In the pot with the dead primula, something was poking through the withered leaves, not a single shoot, more like a brush sprouting.
I rescued the living thing from the pot full of death and flinched away from what lay on the trowel—no healthy root, but a clump of brown pods like pomegranate seeds emerged, dense and shiny, chitin-like, a colony about to hatch. The mass quivered. Was it the breeze? My trembling hand? I hesitated between destroying the thing and curiosity. Curiosity won.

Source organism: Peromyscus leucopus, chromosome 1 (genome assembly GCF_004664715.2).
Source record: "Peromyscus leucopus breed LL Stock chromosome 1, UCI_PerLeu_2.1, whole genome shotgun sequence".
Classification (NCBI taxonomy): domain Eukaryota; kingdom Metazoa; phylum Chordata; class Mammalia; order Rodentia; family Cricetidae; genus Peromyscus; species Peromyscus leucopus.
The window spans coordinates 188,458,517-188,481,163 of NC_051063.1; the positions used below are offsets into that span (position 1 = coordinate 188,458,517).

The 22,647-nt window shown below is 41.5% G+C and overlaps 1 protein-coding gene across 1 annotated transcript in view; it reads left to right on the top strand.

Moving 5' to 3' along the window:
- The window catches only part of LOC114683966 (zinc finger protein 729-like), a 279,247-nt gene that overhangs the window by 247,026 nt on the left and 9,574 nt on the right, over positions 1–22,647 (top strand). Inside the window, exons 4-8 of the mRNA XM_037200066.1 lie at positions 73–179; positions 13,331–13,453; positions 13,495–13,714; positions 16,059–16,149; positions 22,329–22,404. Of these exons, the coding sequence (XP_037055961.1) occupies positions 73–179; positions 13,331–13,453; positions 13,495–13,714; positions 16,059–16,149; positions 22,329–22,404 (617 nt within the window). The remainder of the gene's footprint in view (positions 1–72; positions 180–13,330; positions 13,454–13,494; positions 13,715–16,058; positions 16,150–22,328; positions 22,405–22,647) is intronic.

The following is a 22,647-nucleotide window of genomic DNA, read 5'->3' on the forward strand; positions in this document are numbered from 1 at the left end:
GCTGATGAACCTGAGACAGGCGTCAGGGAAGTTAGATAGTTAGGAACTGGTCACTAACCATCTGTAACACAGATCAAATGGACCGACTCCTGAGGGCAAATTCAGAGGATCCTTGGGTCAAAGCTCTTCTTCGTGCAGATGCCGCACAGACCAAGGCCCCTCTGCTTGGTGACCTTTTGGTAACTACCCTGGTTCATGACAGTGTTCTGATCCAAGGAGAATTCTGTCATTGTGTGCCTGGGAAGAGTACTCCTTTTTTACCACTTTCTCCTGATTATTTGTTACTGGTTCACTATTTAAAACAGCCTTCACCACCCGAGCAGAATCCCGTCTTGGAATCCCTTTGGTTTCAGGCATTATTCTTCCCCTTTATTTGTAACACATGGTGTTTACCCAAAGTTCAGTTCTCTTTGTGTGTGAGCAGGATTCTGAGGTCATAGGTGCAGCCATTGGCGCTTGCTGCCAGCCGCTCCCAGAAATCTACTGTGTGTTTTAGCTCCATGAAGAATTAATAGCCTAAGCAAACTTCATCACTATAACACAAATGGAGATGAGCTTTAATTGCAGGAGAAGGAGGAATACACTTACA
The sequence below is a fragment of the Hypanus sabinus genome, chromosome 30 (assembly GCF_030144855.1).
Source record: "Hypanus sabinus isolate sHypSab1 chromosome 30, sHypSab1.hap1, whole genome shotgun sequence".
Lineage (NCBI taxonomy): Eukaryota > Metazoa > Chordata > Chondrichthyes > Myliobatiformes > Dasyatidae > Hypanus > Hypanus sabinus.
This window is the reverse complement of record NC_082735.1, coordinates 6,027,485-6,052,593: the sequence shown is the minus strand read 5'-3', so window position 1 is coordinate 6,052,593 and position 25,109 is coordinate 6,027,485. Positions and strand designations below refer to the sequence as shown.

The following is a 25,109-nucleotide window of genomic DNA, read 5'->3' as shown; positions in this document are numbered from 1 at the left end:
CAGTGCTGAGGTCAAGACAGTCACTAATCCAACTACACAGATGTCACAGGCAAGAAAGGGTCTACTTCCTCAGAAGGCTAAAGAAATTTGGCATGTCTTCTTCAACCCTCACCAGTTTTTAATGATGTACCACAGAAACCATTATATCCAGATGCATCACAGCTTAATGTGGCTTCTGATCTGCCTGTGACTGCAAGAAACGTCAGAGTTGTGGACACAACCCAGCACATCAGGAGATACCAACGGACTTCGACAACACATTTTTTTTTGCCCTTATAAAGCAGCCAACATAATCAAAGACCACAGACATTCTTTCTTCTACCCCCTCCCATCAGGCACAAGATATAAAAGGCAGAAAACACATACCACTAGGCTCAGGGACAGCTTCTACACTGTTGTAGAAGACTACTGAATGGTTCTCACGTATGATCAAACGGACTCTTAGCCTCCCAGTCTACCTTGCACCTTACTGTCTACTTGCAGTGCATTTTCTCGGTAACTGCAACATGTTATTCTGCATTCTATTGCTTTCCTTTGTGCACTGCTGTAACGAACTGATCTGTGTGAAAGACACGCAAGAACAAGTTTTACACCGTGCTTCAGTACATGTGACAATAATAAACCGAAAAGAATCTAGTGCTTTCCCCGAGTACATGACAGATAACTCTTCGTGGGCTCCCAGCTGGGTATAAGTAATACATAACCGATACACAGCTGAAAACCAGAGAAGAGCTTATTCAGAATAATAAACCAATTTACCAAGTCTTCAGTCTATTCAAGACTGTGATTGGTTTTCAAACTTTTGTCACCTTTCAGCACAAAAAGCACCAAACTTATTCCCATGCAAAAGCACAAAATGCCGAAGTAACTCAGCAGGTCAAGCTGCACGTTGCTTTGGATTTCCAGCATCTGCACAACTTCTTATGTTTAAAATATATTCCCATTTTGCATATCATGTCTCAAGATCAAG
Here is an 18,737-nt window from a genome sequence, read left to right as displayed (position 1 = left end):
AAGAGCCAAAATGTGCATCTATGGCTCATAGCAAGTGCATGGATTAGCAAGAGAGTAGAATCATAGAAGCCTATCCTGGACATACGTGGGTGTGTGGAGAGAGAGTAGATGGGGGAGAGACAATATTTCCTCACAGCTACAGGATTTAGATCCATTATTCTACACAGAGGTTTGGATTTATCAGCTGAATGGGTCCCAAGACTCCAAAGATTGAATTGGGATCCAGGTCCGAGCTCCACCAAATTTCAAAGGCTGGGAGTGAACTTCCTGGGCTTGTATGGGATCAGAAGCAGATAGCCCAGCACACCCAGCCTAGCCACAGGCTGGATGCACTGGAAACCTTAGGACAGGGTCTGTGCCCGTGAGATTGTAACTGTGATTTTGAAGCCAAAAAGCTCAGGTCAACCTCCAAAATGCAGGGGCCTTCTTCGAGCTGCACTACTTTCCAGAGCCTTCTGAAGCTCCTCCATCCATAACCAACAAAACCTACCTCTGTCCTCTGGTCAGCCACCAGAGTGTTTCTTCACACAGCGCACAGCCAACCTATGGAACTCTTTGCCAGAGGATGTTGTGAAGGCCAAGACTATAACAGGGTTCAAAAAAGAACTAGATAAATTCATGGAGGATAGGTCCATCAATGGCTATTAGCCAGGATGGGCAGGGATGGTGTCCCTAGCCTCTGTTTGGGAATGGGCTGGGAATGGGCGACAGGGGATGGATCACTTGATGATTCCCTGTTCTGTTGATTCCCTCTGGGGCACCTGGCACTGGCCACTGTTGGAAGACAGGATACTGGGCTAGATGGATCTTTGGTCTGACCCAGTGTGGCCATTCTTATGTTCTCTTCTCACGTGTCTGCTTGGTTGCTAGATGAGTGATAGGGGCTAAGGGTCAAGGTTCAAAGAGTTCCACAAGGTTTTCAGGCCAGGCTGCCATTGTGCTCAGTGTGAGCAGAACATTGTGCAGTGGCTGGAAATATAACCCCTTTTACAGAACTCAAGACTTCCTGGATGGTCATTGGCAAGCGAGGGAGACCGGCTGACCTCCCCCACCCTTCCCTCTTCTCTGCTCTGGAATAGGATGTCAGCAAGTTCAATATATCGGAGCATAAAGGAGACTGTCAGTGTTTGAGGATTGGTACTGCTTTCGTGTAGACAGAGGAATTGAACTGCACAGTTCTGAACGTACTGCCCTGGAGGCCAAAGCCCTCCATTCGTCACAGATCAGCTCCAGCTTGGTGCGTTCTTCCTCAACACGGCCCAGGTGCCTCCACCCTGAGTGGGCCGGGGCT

I have put it in a pot in isolation at the end of the path, away from the flowers. I inspect it every day, watch the brush bristles shove higher, purplish brown, awkward-looking, thrusting in different directions. Today, small, flat leaves opened. Like hands waving. In thanks, or in threat?